Date of Award

Spring 2008

Document Type

Legacy Thesis

Degree Name

Master of Science in Coastal Marine and Wetland Studies


Coastal and Marine Systems Science


College of Science

First Advisor

Daniel C. Abel

Second Advisor

Robert F. Young

Third Advisor

Keshav Jagannathan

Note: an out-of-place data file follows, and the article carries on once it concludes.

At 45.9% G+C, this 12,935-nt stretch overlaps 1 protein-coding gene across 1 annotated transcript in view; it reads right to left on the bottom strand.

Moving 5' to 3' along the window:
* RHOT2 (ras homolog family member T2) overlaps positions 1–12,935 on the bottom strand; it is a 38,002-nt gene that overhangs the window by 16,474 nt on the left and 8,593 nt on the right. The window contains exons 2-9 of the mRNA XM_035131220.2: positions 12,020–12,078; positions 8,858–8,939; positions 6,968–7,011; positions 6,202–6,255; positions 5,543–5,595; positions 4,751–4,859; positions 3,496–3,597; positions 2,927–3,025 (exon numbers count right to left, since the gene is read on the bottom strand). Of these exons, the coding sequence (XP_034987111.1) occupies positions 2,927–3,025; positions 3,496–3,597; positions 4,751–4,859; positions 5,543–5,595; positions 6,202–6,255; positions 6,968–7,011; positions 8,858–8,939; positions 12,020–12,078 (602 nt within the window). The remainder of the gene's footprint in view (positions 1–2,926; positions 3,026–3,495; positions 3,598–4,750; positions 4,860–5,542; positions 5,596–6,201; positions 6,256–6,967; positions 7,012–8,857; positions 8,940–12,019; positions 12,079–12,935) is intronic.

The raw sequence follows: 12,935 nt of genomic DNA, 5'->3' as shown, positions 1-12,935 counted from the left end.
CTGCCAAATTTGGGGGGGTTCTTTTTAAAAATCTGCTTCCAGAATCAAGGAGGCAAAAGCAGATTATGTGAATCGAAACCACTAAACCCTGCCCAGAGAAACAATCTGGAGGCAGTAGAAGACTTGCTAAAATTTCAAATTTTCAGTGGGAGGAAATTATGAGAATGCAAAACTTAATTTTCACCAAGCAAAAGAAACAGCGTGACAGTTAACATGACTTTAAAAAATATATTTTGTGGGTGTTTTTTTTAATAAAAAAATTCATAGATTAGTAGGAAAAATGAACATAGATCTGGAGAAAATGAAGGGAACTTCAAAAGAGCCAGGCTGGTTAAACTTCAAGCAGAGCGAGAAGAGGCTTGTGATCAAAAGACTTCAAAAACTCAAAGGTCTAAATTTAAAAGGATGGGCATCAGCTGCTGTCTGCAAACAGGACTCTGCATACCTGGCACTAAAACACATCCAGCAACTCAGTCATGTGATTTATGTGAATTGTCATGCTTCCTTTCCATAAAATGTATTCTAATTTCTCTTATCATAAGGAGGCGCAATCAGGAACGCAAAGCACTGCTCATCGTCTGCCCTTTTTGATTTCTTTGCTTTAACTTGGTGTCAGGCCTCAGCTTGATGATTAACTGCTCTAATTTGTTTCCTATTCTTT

The goals of this project were to census and compare the relative abundance and diversity of the elasmobranch (shark and ray) populations of two northeast South Carolina estuaries. North Inlet and Murrells Inlet are similarly-sized, tidally-dominated, bar-built estuaries with extensive Spartina-lined tidal creeks, differing most strikingly in their degree of human impact. North Inlet is a relatively pristine estuary that has been designated a National Estuarine Research Reserve, whereas Murrells Inlet, 32 km to the north, is a suburbanized estuary (10-50% impervious surfaces in the watershed, Holland et al. 2004), contaminated with polluted stormwater runoff containing high levels of polycyclic aromatic hydrocarbons (PAHs) and fecal coliform bacteria (Kelsey et al. 2004, Fulton et al. 1993, and Vemberg et al. 1992). A pilot study (Prosser and Abel, 2004) reported that the abundance and diversity of the elasmobranch fauna of Murrells Inlet was much reduced compared to North Inlet. Prosser and Abel (2004) caught only 5 sharks and 19 rays in Murrells Inlet, whereas 34 sharks and 5 rays were captured in North Inlet with one-third the effort. Prosser and Abel (2004) set longlines along the jetties at the mouth of Murrells Inlet, which could have increased their catch rate. Populations of elasmobranchs, particularly sharks, are threatened globally (Baum et al. 2003) as well as in the Atlantic (Myers et al. 2007). Since these animals play important roles in estuarine food webs, frequently as apex predators, any reduced presence of elasmobranchs in Murrells Inlet, if indeed true, may be further indication of the impacts of urbanization on estuaries, and may also contribute to our understanding of the causes of decreases in regional and global elasmobranch populations. Thus, the purpose of this study is to test the hypothesis that the elasmobranch fauna of Murrells Inlet is depauperate compared to North Inlet and, if so, to advance explanations for this observation.